In addition to time, cloud solutions also can save on cost, says Despina Stamatelos, product marketing manager for access control, Genetec, Montreal. “Any integrator when they install on-site has to invest in servers ahead of time and wait to be paid by their customers,” she explains. Cloud eliminates that from the equation.
2 It Makes Customers Happier
End users large and small are starting to be aware of and interested in all things cloud, and access control is no exception. While it may have started in SMB, enterprise users are also now considering ACaaS, because it solves several pain points for them, from cost, to ease of use, to helping with cyber security issues.
One of the biggest benefits is the operations versus capital expense, Stamatelos says. “For the end user it is about up-front cost versus recurring on a monthly basis. They don’t have to invest in IT infrastructure or an individual to manage that. A lot of companies are downsizing so not having to manage that is a huge deal.”
In fact, Stamatelos recalls meeting with an end user at GSX this year who was trying to take everything to the cloud because they were downsizing their office space. “They loved the fact that they could take access control to the cloud,” she says.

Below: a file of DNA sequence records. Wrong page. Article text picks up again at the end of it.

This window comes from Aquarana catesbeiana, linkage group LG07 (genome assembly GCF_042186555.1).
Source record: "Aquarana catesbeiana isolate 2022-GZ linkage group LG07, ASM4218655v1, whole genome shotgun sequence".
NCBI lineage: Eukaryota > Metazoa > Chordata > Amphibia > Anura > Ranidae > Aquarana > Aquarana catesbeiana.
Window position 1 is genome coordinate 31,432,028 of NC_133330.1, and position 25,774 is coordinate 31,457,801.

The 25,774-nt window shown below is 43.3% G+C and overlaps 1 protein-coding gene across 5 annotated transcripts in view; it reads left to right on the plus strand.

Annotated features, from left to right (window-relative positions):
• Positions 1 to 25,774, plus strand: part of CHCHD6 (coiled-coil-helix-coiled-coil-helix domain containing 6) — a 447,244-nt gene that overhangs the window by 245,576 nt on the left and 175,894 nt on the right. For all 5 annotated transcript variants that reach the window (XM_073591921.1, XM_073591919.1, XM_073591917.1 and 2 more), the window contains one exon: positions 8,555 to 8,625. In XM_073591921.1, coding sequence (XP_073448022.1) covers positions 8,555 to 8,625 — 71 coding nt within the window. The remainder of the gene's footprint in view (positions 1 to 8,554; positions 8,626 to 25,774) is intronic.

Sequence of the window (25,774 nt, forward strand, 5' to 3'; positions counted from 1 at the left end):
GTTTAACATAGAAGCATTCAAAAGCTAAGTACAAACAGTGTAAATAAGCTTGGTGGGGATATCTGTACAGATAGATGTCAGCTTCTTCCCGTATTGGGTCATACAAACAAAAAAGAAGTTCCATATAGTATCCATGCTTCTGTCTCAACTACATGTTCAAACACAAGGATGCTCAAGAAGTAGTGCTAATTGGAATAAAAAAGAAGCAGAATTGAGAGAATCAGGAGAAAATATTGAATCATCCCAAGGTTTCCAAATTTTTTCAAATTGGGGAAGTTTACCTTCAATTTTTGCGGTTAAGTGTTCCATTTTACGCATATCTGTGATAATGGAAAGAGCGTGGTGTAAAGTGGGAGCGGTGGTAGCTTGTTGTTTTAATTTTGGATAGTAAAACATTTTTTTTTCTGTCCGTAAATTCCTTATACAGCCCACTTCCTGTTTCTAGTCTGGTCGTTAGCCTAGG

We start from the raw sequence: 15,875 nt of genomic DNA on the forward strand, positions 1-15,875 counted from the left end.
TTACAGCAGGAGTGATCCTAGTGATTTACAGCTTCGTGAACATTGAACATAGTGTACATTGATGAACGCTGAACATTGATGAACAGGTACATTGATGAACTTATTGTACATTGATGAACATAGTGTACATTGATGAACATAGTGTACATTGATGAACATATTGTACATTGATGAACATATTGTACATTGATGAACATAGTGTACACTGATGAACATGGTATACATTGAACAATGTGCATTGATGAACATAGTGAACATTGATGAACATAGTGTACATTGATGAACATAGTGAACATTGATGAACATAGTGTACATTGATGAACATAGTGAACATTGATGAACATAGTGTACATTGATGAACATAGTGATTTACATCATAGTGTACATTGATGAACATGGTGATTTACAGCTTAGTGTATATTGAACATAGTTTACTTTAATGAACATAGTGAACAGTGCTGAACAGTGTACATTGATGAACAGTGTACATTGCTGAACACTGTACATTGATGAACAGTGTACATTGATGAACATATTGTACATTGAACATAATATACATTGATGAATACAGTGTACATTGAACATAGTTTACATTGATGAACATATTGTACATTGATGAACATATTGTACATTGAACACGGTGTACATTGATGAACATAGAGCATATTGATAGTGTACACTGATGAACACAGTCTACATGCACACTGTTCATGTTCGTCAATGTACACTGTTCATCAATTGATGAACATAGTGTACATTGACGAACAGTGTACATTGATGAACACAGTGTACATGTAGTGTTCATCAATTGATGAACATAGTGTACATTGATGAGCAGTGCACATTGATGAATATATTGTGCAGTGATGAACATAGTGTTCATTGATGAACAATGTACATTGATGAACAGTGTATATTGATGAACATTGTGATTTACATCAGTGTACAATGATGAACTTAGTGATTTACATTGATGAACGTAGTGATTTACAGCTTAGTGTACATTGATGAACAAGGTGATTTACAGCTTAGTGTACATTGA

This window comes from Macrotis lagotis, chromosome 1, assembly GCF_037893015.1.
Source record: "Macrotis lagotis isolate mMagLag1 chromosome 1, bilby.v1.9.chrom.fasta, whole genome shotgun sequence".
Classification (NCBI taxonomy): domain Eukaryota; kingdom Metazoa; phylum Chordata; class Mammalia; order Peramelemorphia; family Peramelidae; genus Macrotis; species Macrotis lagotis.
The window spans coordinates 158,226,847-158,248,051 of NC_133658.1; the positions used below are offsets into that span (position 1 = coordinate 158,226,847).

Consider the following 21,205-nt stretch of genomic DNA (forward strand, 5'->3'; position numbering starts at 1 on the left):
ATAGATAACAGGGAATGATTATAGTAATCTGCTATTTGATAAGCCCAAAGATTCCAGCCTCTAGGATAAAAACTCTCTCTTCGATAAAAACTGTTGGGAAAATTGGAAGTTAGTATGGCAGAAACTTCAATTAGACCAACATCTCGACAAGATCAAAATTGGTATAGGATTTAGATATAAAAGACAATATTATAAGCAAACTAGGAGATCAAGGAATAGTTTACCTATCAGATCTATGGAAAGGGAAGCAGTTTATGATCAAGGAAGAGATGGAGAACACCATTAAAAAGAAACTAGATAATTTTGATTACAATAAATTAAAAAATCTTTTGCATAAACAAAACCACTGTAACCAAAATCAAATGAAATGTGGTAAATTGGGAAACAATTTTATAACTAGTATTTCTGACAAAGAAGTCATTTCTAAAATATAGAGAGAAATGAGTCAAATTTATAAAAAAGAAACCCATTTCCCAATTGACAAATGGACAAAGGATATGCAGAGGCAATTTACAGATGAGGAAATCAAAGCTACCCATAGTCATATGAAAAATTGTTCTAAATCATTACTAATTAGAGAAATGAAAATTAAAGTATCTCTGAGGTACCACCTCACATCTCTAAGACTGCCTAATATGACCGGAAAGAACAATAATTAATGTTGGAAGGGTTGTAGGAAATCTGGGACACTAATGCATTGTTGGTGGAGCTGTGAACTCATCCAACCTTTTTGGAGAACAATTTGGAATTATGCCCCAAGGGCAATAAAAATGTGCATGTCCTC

Barnard adds, “Cost can be prohibitive when a business is investing in on-premise storage-related and access control hardware, as well as software to provide real-time updates. That up-front infrastructure investment cost is reduced significantly when businesses shift to a cloud-based, service-based solution through a dealer or integrator partner.”
Cloud also helps keep the end user current, says Vince Deiuliis, director of marketing and national accounts, Keri Systems Inc., San Jose, Calif. “There is more emphasis on having the latest software, automatically. With the browser/mobile apps, the user is not restricted to being at the physical location to manage their system. It also removes the chore of local server maintenance from the end user.”
And since much of cloud-based access control is mobile-based, an increasingly popular added benefit to the customer is the ability to use mobile credentials, saving money and aggravation of issuing and tracking physical cards.
“These solutions are giving users the ‘digital cohesion’ of opening doors with their smartphone apps, as well as authenticating to enterprise data resources or accessing a building’s applications and services,” says Stephen Carney, vice president of product marketing for physical access control at HID Global, Austin, Texas.
“From the customer’s perspective some of the biggest pain points are plastic cards,” Renkis adds. “It’s not just about inventory, but about the security risk.”
Cards can be duplicated, and that is just the tip of the iceberg when it comes to the cyber risk many particularly older traditional access control systems can potentially pose.